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Honey Bee Robbing | How to Stop a Beehive Robbery in Progress

Honey Bee Robbing | How to Stop a Beehive Robbery in Progress

In our last post, we made a shocking statement ... beekeepers are one of the main reasons that robbing activities occur in the first place. It’s true. In the wild, hives don’t exist close to each other, yet beekeepers frequently keep more than one hive in their apiary.

This means that it’s our responsibility to take care of the problem, taking measures to prevent robbing behaviors from occurring and dealing with it when it does. You and your bees will be glad you did.

Why Stopping Robbing Activities is Important

Robbing bees are aggressive and dangerous; therefore, it’s pretty obvious why it’s important to stop robbing activities, especially since these activities lead to the deaths of many bees on both sides. In fact, aggressive robbers can wipe out a weakened colony, killing all the bees including the queen. Once they have gained access to a hive, they steal all resources in the hive. But there are hidden reasons as well. Even if unsuccessful in their attempts to gain access to the hive, they can spread mites and diseases between hives, making their next attempt even easier.

How to Stop a Robbery in Progress

Once you confirm that robbing activities are taking place, it’s time to take action.

But first things first ... put on protective gear before you approach the hive. You are dealing with a lot of aggressive bees who want to enter the hive and your bees are in a defensive mode.

Then, choose one or more of the following actions when you need to put a stop to robbing activities that are already in progress.

Quickly Close Up the Hive

Closing off the hive should be your first line of defense. This can be easily accomplished by stuffing leaves or grass into the entrances of the hive to prevent any more robber bees from entering the hive. The leaves and grass will allow airflow, and your bees will be able to push it out later after things have calmed down.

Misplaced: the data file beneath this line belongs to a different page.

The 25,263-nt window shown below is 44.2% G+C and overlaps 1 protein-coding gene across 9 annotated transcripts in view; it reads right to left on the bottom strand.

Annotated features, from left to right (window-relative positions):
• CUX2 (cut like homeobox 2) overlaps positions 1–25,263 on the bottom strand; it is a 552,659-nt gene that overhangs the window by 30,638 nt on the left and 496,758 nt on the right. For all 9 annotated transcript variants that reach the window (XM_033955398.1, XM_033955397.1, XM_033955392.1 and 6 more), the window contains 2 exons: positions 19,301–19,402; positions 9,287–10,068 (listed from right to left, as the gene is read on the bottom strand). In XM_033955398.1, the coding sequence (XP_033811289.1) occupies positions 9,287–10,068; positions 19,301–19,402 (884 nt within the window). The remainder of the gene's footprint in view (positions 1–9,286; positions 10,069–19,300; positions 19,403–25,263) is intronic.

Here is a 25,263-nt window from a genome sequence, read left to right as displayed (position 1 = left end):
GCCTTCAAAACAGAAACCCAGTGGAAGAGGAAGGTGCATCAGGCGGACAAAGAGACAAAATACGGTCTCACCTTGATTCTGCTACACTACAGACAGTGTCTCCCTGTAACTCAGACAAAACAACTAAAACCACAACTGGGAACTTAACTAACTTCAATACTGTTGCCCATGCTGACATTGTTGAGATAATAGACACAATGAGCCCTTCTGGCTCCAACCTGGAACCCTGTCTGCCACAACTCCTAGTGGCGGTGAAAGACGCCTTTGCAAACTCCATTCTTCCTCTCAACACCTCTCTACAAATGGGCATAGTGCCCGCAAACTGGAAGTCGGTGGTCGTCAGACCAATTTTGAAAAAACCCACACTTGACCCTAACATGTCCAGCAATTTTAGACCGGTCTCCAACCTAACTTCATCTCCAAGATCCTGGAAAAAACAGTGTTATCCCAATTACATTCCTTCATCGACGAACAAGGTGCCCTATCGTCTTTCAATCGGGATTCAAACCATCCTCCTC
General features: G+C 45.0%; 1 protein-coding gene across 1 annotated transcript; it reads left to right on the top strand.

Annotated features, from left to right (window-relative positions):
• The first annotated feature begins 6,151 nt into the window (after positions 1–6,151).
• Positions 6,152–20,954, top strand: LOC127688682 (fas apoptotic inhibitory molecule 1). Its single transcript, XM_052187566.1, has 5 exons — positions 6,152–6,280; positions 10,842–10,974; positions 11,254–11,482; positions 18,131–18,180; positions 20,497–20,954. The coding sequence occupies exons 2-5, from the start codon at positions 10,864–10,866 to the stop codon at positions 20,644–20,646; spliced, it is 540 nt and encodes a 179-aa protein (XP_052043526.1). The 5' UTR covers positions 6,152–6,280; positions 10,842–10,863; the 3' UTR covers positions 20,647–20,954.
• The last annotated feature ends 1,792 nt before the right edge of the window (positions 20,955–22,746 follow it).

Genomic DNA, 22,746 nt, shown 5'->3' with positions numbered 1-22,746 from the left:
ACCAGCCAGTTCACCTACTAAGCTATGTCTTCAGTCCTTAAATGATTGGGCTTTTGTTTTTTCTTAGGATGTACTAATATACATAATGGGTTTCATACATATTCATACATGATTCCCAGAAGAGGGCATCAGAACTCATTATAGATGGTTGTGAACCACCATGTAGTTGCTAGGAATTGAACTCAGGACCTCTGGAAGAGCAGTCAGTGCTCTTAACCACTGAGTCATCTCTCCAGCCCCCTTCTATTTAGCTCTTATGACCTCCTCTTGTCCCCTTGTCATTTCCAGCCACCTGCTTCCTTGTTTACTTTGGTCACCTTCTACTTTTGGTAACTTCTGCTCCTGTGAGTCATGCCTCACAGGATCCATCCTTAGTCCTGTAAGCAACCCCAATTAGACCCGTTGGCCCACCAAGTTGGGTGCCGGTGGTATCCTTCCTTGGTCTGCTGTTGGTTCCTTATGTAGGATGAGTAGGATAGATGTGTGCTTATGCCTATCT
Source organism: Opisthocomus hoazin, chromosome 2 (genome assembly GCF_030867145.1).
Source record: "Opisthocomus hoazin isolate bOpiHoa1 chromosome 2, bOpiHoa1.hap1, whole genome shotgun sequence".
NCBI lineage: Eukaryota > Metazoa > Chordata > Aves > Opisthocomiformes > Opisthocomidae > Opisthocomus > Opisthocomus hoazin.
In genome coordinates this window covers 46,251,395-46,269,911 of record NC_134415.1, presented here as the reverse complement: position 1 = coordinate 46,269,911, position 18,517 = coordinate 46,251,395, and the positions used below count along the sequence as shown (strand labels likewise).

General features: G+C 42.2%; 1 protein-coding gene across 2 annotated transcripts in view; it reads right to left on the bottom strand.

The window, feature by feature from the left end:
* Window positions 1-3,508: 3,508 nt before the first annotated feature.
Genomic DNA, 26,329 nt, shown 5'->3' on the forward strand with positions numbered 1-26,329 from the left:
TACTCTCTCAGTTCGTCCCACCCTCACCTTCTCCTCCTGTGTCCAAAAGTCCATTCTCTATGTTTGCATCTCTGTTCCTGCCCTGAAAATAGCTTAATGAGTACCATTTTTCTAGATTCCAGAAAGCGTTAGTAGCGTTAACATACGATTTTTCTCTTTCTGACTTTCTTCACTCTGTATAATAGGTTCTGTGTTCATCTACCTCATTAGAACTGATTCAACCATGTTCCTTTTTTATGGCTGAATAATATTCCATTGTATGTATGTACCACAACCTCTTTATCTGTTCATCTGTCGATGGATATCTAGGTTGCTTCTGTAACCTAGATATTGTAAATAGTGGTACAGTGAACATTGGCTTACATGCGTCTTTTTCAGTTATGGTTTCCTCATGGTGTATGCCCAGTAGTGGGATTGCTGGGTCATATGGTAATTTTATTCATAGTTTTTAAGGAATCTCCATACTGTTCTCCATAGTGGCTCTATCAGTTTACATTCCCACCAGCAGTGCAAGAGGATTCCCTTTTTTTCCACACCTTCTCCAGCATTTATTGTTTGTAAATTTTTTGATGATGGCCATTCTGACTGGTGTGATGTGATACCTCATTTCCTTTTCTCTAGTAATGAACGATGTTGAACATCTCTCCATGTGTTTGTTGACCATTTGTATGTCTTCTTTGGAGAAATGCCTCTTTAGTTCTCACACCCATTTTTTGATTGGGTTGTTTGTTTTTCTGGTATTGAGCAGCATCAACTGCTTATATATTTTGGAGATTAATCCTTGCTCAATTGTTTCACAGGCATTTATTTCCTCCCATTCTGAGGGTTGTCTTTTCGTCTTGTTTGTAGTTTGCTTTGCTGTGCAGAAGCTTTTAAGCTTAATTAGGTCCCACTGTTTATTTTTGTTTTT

Move the Hive

Ideally, you want to move the hive as far away from its current position as possible, as far as two miles away, if you choose this technique.

Close up the hive before moving it.

If moving to a nearby location, such as another site within your apiary or yard, place a saucer of honey in the hive’s current location. This will convince the robber bees that the robbery is still underway. They’ll continue to take the honey until every last drop has been removed, taking their attention away from the hive you moved.

Keep the hive closed off in its new location until nightfall.

Use a Wet Towel or Dampened Bed Sheet

A popular technique used by many beekeepers to halt a robbery in progress is to hang a wet towel over the front of the hive, making sure that it extends over the entrance. Or you can toss a large, dampened bed sheet over the hive as well. Both methods discourage the invading robber bees, but the bees who live there will still figure out how to enter and exit the hive.

Use Water as a Weapon Against Robber Bees

A sprinkler with a waterfall setting may be used to slow down robbing activities. The sprinkler should be positioned to rain down on the hive, thereby causing the robbing bees to return to their own hives.

General Question About Weapon Against Robber Bees

What are the Signs that Robbing is About to Start?

Early signs of robbing include increased bee activity and aggressive flight patterns around the hive entrance, fighting bees, bees with tattered wings, and bees trying to enter the hive from unusual angles. Frequent appearances of guard bees fending off intruders are also indicators.

How Long Should I Keep the Hive Closed After a Robbery Attempt?

Keep the hive closed for several hours until the robbing bees disperse, usually until late afternoon or early evening. If the hive has been moved, keep it closed until nightfall to allow bees to reorient in their new location.

Can Robbing Behavior Be Seasonal, and If So, When is it Most Likely to Occur?

Robbing behavior is often seasonal, typically occurring during nectar dearth periods, usually in late summer or early fall, when natural food sources are scarce. Be vigilant and take preventative measures during these times.

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These techniques can be used to stop a robbery that is underway. They are only a temporary fix, however, which will give you time to get the situation under control. Once the robbers have returned home, you’ll need to initiate preventative measures, otherwise, the robbing activities will begin anew the following morning.

Note: During a nectar dearth, smaller or weaker colonies will always be at risk of robbing activities, especially when larger, stronger colonies are positioned nearby. Beekeepers should take steps to protect these colonies, the first step being the installation of an entrance reducer if one has not already been installed.

Join us next time when we will look at preventative measures you can take to prevent future robbing behaviors.

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